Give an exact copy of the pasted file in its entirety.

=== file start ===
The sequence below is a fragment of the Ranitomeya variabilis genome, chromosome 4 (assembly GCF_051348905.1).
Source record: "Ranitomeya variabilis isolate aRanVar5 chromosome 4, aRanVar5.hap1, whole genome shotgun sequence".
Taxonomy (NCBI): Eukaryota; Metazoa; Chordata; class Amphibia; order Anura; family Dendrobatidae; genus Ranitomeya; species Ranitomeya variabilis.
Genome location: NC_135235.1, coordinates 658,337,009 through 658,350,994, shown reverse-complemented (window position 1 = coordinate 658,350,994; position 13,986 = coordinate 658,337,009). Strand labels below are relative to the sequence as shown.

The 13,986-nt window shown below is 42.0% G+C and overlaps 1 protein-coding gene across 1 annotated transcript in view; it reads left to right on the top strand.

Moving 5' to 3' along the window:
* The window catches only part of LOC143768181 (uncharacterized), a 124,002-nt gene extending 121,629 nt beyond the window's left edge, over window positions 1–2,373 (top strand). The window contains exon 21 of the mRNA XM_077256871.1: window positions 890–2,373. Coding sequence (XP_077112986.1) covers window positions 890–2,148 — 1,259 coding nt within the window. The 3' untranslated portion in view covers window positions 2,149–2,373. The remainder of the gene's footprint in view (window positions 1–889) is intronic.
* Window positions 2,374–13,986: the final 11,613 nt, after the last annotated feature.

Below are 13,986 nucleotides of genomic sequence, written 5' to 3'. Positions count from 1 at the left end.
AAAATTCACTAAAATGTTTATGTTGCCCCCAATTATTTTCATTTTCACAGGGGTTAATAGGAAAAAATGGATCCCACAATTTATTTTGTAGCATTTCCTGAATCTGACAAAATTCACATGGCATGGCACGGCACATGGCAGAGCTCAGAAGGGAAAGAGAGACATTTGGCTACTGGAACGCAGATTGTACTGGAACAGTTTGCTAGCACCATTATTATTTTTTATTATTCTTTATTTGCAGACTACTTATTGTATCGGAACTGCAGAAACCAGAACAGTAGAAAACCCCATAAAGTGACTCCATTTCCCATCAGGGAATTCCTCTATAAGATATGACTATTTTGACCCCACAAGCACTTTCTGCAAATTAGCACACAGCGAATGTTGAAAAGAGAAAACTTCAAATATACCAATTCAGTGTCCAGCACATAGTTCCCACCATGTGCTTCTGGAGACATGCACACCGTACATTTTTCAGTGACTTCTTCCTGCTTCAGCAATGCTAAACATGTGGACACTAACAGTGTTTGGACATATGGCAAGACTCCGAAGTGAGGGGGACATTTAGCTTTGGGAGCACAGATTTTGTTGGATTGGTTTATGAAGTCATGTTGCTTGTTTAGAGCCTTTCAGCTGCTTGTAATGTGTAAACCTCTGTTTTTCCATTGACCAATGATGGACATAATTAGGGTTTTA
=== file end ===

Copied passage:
The sequence below is a fragment of the Ranitomeya variabilis genome, chromosome 4 (assembly GCF_051348905.1).
Source record: "Ranitomeya variabilis isolate aRanVar5 chromosome 4, aRanVar5.hap1, whole genome shotgun sequence".
Taxonomy (NCBI): Eukaryota; Metazoa; Chordata; class Amphibia; order Anura; family Dendrobatidae; genus Ranitomeya; species Ranitomeya variabilis.
Genome location: NC_135235.1, coordinates 658,337,009 through 658,350,994, shown reverse-complemented (window position 1 = coordinate 658,350,994; position 13,986 = coordinate 658,337,009). Strand labels below are relative to the sequence as shown.

The 13,986-nt window shown below is 42.0% G+C and overlaps 1 protein-coding gene across 1 annotated transcript in view; it reads left to right on the top strand.

Moving 5' to 3' along the window:
* The window catches only part of LOC143768181 (uncharacterized), a 124,002-nt gene extending 121,629 nt beyond the window's left edge, over window positions 1–2,373 (top strand). The window contains exon 21 of the mRNA XM_077256871.1: window positions 890–2,373. Coding sequence (XP_077112986.1) covers window positions 890–2,148 — 1,259 coding nt within the window. The 3' untranslated portion in view covers window positions 2,149–2,373. The remainder of the gene's footprint in view (window positions 1–889) is intronic.
* Window positions 2,374–13,986: the final 11,613 nt, after the last annotated feature.

Below are 13,986 nucleotides of genomic sequence, written 5' to 3'. Positions count from 1 at the left end.
AAAATTCACTAAAATGTTTATGTTGCCCCCAATTATTTTCATTTTCACAGGGGTTAATAGGAAAAAATGGATCCCACAATTTATTTTGTAGCATTTCCTGAATCTGACAAAATTCACATGGCATGGCACGGCACATGGCAGAGCTCAGAAGGGAAAGAGAGACATTTGGCTACTGGAACGCAGATTGTACTGGAACAGTTTGCTAGCACCATTATTATTTTTTATTATTCTTTATTTGCAGACTACTTATTGTATCGGAACTGCAGAAACCAGAACAGTAGAAAACCCCATAAAGTGACTCCATTTCCCATCAGGGAATTCCTCTATAAGATATGACTATTTTGACCCCACAAGCACTTTCTGCAAATTAGCACACAGCGAATGTTGAAAAGAGAAAACTTCAAATATACCAATTCAGTGTCCAGCACATAGTTCCCACCATGTGCTTCTGGAGACATGCACACCGTACATTTTTCAGTGACTTCTTCCTGCTTCAGCAATGCTAAACATGTGGACACTAACAGTGTTTGGACATATGGCAAGACTCCGAAGTGAGGGGGACATTTAGCTTTGGGAGCACAGATTTTGTTGGATTGGTTTATGAAGTCATGTTGCTTGTTTAGAGCCTTTCAGCTGCTTGTAATGTGTAAACCTCTGTTTTTCCATTGACCAATGATGGACATAATTAGGGTTTTA